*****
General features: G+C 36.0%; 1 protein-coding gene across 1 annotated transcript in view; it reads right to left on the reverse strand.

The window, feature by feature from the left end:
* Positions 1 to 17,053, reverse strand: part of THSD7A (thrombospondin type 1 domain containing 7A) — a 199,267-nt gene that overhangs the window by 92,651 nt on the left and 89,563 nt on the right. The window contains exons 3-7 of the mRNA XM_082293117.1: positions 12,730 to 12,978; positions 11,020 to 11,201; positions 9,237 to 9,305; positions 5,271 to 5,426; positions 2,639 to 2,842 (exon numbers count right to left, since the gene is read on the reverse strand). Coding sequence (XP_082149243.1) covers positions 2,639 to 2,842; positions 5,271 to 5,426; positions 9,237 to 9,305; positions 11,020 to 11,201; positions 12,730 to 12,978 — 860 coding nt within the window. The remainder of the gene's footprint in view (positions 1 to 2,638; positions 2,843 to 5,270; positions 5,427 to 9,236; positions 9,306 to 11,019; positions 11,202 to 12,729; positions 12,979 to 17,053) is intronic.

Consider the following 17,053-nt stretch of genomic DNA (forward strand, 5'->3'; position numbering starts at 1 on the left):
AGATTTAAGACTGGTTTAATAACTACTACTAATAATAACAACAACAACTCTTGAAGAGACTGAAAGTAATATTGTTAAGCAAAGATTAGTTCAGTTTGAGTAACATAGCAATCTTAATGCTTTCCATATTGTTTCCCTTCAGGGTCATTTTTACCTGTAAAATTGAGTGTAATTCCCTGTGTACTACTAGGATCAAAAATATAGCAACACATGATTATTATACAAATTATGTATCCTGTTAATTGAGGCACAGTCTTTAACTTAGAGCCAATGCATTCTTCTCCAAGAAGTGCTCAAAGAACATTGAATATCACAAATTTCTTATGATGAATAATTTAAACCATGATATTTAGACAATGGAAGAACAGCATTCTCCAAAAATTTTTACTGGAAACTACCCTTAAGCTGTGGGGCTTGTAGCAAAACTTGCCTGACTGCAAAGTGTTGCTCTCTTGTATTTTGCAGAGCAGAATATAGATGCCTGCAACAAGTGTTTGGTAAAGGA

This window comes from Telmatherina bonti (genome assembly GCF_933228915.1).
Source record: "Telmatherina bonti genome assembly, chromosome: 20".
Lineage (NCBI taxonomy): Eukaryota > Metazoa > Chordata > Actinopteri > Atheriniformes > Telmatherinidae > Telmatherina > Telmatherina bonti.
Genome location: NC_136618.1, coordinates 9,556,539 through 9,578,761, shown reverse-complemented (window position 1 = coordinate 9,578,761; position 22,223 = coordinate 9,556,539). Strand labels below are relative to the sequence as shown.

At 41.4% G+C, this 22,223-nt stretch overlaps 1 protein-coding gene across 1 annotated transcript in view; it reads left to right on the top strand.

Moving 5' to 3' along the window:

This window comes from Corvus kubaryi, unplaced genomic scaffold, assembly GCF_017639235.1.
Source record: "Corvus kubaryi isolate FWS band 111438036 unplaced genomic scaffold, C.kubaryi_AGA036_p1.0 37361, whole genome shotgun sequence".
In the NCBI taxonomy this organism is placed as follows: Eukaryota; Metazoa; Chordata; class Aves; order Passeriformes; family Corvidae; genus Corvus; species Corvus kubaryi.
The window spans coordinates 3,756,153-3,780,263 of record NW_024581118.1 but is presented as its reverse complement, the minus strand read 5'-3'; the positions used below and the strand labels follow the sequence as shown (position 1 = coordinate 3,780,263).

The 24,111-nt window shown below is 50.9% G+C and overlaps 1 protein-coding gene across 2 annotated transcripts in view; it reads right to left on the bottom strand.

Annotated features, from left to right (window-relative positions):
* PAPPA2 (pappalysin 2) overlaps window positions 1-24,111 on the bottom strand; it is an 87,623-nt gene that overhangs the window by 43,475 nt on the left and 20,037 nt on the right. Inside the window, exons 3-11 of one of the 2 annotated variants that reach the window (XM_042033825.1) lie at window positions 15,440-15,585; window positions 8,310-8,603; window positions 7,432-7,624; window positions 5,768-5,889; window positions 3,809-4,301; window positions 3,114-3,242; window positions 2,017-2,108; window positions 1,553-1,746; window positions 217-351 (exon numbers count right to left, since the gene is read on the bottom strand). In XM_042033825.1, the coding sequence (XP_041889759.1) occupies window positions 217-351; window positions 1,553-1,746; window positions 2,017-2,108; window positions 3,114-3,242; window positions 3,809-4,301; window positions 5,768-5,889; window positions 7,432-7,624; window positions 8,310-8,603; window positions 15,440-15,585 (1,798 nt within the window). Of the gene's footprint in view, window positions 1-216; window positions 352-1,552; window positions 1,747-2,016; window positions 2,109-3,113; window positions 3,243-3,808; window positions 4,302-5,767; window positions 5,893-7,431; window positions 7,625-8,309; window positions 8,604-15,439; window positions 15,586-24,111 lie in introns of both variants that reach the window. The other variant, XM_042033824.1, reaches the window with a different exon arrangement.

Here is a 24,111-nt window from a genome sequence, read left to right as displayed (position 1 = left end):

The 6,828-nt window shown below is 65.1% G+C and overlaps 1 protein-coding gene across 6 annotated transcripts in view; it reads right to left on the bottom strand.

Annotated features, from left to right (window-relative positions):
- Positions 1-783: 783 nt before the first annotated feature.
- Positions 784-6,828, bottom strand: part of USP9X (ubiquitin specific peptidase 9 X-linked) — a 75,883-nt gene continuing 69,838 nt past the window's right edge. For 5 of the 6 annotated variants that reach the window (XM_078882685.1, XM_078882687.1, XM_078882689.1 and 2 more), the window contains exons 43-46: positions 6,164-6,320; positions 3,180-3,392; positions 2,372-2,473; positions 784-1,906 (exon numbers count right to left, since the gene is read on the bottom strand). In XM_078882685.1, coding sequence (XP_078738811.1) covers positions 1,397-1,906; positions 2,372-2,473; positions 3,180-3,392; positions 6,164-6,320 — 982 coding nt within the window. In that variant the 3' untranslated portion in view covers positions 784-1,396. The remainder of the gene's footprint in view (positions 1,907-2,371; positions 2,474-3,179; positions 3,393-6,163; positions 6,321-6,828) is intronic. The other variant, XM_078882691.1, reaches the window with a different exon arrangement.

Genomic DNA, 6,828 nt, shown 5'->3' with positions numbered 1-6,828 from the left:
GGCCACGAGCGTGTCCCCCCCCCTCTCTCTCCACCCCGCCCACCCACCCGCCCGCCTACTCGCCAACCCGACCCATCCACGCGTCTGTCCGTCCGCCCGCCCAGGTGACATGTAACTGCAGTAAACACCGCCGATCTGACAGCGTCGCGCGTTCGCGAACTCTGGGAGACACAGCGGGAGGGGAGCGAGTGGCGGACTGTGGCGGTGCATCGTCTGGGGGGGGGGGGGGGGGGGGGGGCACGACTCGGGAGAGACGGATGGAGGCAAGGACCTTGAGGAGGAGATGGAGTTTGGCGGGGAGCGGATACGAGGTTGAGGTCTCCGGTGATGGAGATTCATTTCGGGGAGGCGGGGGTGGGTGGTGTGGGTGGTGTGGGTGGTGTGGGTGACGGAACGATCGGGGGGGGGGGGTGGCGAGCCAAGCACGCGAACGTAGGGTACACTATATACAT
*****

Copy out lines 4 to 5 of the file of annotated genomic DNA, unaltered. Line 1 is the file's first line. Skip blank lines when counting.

Consider the following 17,053-nt stretch of genomic DNA (forward strand, 5'->3'; position numbering starts at 1 on the left):
AGATTTAAGACTGGTTTAATAACTACTACTAATAATAACAACAACAACTCTTGAAGAGACTGAAAGTAATATTGTTAAGCAAAGATTAGTTCAGTTTGAGTAACATAGCAATCTTAATGCTTTCCATATTGTTTCCCTTCAGGGTCATTTTTACCTGTAAAATTGAGTGTAATTCCCTGTGTACTACTAGGATCAAAAATATAGCAACACATGATTATTATACAAATTATGTATCCTGTTAATTGAGGCACAGTCTTTAACTTAGAGCCAATGCATTCTTCTCCAAGAAGTGCTCAAAGAACATTGAATATCACAAATTTCTTATGATGAATAATTTAAACCATGATATTTAGACAATGGAAGAACAGCATTCTCCAAAAATTTTTACTGGAAACTACCCTTAAGCTGTGGGGCTTGTAGCAAAACTTGCCTGACTGCAAAGTGTTGCTCTCTTGTATTTTGCAGAGCAGAATATAGATGCCTGCAACAAGTGTTTGGTAAAGGA